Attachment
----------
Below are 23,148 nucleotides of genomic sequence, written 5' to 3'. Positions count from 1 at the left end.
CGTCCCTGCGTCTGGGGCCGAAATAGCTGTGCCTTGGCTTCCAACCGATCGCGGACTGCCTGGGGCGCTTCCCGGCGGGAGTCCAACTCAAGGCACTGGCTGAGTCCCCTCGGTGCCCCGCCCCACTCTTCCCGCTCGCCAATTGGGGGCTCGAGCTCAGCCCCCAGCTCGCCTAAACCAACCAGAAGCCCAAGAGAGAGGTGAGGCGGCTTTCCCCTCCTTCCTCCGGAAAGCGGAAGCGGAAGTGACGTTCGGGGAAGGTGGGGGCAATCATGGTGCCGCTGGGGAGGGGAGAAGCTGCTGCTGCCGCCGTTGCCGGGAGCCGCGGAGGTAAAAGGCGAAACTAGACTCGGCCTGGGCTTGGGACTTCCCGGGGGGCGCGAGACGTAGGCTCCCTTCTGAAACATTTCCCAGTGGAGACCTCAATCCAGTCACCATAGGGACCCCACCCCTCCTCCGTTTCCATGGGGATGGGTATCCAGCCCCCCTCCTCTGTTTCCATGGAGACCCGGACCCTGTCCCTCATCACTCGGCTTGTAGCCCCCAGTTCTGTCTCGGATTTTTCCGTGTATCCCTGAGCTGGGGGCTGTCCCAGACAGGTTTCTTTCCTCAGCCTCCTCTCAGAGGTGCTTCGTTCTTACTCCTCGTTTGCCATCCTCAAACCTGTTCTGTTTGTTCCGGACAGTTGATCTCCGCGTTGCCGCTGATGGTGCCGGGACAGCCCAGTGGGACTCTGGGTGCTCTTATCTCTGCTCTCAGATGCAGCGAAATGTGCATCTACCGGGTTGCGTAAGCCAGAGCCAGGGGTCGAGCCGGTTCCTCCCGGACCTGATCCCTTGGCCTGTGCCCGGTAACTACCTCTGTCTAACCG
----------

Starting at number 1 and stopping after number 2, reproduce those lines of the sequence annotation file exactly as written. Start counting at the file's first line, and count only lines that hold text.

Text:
Below are 23,148 nucleotides of genomic sequence, written 5' to 3'. Positions count from 1 at the left end.
CGTCCCTGCGTCTGGGGCCGAAATAGCTGTGCCTTGGCTTCCAACCGATCGCGGACTGCCTGGGGCGCTTCCCGGCGGGAGTCCAACTCAAGGCACTGGCTGAGTCCCCTCGGTGCCCCGCCCCACTCTTCCCGCTCGCCAATTGGGGGCTCGAGCTCAGCCCCCAGCTCGCCTAAACCAACCAGAAGCCCAAGAGAGAGGTGAGGCGGCTTTCCCCTCCTTCCTCCGGAAAGCGGAAGCGGAAGTGACGTTCGGGGAAGGTGGGGGCAATCATGGTGCCGCTGGGGAGGGGAGAAGCTGCTGCTGCCGCCGTTGCCGGGAGCCGCGGAGGTAAAAGGCGAAACTAGACTCGGCCTGGGCTTGGGACTTCCCGGGGGGCGCGAGACGTAGGCTCCCTTCTGAAACATTTCCCAGTGGAGACCTCAATCCAGTCACCATAGGGACCCCACCCCTCCTCCGTTTCCATGGGGATGGGTATCCAGCCCCCCTCCTCTGTTTCCATGGAGACCCGGACCCTGTCCCTCATCACTCGGCTTGTAGCCCCCAGTTCTGTCTCGGATTTTTCCGTGTATCCCTGAGCTGGGGGCTGTCCCAGACAGGTTTCTTTCCTCAGCCTCCTCTCAGAGGTGCTTCGTTCTTACTCCTCGTTTGCCATCCTCAAACCTGTTCTGTTTGTTCCGGACAGTTGATCTCCGCGTTGCCGCTGATGGTGCCGGGACAGCCCAGTGGGACTCTGGGTGCTCTTATCTCTGCTCTCAGATGCAGCGAAATGTGCATCTACCGGGTTGCGTAAGCCAGAGCCAGGGGTCGAGCCGGTTCCTCCCGGACCTGATCCCTTGGCCTGTGCCCGGTAACTACCTCTGTCTAACCG